Not 24 hours removed from that celebration of the stable’s depth, the Casse crew was agonizing when barn favorite and Kentucky Derby fifth-place finisher Danzig Moon suffered a fatal breakdown in the Plate Trial Stakes at Woodbine on June 14.
“It was like they threw me off the cliff and I didn’t even get a parachute,” Mark Casse said. “It’s been an … interesting year. We lost two of the best horses we’ve ever trained, earlier in the year we lost (Grade II winner) Conquest Two Step, that was a freak accident (after surgery). Then of course Danzig Moon. It was a great year but it was a brutal year as well.”
Which is exactly what racing is. And Mark Casse will never fully walk away from it.
But he will pull back, maybe in a decade or so when he and his wife, Tina, who runs the business side of his operation, decide they really do want to take that trip, have those dinners, live a different sort of life.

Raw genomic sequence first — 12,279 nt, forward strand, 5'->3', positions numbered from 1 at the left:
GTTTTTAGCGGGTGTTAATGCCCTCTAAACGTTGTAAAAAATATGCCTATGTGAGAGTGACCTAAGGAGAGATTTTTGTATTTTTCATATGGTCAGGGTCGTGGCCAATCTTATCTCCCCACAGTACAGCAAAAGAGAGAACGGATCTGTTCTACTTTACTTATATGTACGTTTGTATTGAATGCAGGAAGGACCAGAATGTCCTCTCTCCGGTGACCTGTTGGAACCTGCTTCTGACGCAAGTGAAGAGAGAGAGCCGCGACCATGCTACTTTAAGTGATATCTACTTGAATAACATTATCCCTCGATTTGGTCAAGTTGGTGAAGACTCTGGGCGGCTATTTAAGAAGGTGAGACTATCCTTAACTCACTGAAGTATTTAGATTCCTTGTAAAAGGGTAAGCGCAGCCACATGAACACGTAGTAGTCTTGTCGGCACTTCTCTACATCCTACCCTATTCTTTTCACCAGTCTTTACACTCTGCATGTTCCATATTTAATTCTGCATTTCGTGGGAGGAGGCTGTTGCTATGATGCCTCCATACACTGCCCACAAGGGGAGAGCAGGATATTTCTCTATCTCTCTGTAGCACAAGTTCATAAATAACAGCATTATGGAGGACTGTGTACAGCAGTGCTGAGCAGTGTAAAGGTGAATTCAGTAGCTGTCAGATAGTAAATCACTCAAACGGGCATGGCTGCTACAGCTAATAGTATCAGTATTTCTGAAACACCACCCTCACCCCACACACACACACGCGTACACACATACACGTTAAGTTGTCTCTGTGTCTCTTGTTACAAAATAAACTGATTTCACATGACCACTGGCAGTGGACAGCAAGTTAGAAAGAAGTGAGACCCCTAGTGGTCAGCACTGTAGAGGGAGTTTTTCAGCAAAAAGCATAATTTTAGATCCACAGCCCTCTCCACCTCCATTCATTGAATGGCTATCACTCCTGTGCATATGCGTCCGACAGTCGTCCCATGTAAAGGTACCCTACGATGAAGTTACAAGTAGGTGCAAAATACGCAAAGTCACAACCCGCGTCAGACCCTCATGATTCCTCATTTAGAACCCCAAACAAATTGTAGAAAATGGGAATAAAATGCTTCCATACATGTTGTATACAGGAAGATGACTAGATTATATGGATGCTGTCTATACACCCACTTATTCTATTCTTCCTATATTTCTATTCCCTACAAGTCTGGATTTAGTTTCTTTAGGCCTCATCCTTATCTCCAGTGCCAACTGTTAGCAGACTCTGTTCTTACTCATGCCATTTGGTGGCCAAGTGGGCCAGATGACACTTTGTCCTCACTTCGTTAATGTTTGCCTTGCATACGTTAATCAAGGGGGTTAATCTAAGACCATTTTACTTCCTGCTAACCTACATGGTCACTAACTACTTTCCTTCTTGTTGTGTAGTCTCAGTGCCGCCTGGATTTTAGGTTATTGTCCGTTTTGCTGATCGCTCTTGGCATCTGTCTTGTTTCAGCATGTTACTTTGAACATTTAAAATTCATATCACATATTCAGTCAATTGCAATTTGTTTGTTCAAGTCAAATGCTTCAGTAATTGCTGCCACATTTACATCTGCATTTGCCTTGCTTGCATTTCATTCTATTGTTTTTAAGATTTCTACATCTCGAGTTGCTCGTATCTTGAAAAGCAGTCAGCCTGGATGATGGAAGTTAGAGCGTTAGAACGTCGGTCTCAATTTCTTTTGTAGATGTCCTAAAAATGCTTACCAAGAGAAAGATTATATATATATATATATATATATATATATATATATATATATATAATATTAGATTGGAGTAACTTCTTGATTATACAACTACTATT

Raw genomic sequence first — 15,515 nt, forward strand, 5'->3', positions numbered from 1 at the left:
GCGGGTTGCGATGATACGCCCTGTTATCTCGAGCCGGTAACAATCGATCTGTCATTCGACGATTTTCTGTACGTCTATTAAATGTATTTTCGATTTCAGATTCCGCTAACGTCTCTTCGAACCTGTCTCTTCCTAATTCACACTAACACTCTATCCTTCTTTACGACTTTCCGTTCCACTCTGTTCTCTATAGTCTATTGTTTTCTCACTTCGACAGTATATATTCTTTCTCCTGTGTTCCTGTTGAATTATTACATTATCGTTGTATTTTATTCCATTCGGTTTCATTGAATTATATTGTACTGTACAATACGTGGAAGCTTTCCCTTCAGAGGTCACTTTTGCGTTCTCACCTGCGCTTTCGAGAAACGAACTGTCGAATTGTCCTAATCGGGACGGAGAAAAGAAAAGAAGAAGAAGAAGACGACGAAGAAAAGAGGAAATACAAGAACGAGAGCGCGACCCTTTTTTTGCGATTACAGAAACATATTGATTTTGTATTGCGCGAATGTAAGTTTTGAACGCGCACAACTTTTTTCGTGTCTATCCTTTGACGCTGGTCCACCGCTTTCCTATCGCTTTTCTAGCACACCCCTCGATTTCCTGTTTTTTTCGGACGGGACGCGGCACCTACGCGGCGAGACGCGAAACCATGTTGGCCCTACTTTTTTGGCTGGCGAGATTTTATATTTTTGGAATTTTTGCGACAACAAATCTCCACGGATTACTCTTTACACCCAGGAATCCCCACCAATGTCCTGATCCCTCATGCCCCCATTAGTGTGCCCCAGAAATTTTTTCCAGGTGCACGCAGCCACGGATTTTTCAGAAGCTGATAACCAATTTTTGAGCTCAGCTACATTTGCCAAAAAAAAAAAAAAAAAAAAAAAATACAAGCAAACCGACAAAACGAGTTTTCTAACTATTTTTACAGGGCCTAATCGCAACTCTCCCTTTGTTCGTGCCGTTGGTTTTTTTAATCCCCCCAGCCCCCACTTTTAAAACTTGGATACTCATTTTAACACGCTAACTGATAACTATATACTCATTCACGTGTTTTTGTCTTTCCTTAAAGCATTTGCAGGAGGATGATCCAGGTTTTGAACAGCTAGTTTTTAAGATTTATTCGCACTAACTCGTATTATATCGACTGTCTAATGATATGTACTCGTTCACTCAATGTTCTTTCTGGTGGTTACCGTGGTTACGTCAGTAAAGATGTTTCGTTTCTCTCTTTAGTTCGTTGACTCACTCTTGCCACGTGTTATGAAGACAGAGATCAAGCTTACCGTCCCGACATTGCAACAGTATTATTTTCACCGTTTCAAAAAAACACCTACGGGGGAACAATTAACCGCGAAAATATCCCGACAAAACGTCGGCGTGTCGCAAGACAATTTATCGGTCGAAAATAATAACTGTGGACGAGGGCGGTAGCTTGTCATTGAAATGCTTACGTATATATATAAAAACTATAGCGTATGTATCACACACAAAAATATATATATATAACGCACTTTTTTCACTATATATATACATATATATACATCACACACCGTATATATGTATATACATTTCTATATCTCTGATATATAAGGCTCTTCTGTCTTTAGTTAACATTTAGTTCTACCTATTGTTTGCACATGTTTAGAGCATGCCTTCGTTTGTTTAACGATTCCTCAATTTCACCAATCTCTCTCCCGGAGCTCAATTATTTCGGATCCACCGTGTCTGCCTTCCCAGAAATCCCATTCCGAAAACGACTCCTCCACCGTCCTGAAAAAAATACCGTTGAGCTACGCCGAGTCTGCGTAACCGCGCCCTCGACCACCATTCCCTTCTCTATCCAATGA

By that point, Norman will likely have gone out on his own as a trainer — an inevitable path at this stage — and Casse’s youngest son, Colby, is already talking like a conditioner in the making at age 12.
But first, there is the matter of doing a little bit better than the year before. Among the 100 or so head currently in the Casse string are arguably the best 2-year-olds he’s ever had, led by multiple graded stakes winner Airoforce and his Adonis of a stablemate Conquest Big E.
For the record, Casse’s biggest boyhood goal was that of a Kentucky Derby victory. And he’s already made good on almost every other aspiration his pre-teen self could dream up.
“There have been lots and lots of bumps in the road, and a lot of things that went wrong and a lot of things that went right,” Casse said. “But I’m very fortunate because however they were, it got me to where I am now. And where I’m at is just where I wanted to be.”